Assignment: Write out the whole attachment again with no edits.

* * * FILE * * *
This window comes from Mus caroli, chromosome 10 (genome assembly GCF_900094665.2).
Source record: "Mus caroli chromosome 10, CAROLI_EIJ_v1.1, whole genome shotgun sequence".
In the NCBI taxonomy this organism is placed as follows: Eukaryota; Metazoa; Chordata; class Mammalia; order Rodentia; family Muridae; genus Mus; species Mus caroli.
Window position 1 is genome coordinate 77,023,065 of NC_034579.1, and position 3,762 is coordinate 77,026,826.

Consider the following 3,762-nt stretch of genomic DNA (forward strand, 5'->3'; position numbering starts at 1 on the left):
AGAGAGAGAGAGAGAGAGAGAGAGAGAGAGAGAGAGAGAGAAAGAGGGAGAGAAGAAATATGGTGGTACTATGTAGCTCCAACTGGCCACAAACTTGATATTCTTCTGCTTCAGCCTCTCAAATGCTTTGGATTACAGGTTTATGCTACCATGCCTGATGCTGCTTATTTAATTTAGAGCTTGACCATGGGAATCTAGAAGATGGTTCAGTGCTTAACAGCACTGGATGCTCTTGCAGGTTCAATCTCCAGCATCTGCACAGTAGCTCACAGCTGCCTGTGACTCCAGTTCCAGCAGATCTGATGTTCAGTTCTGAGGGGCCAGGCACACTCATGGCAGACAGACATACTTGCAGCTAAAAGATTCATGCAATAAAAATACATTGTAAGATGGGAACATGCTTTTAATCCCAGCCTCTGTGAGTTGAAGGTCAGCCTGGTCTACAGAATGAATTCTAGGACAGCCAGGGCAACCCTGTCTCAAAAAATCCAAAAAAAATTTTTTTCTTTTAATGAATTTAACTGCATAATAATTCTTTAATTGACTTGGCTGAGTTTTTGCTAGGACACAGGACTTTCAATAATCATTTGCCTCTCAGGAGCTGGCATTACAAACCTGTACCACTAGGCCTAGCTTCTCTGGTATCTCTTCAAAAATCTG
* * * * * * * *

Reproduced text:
This window comes from Mus caroli, chromosome 10 (genome assembly GCF_900094665.2).
Source record: "Mus caroli chromosome 10, CAROLI_EIJ_v1.1, whole genome shotgun sequence".
In the NCBI taxonomy this organism is placed as follows: Eukaryota; Metazoa; Chordata; class Mammalia; order Rodentia; family Muridae; genus Mus; species Mus caroli.
Window position 1 is genome coordinate 77,023,065 of NC_034579.1, and position 3,762 is coordinate 77,026,826.

Consider the following 3,762-nt stretch of genomic DNA (forward strand, 5'->3'; position numbering starts at 1 on the left):
AGAGAGAGAGAGAGAGAGAGAGAGAGAGAGAGAGAGAGAGAAAGAGGGAGAGAAGAAATATGGTGGTACTATGTAGCTCCAACTGGCCACAAACTTGATATTCTTCTGCTTCAGCCTCTCAAATGCTTTGGATTACAGGTTTATGCTACCATGCCTGATGCTGCTTATTTAATTTAGAGCTTGACCATGGGAATCTAGAAGATGGTTCAGTGCTTAACAGCACTGGATGCTCTTGCAGGTTCAATCTCCAGCATCTGCACAGTAGCTCACAGCTGCCTGTGACTCCAGTTCCAGCAGATCTGATGTTCAGTTCTGAGGGGCCAGGCACACTCATGGCAGACAGACATACTTGCAGCTAAAAGATTCATGCAATAAAAATACATTGTAAGATGGGAACATGCTTTTAATCCCAGCCTCTGTGAGTTGAAGGTCAGCCTGGTCTACAGAATGAATTCTAGGACAGCCAGGGCAACCCTGTCTCAAAAAATCCAAAAAAAATTTTTTTCTTTTAATGAATTTAACTGCATAATAATTCTTTAATTGACTTGGCTGAGTTTTTGCTAGGACACAGGACTTTCAATAATCATTTGCCTCTCAGGAGCTGGCATTACAAACCTGTACCACTAGGCCTAGCTTCTCTGGTATCTCTTCAAAAATCTG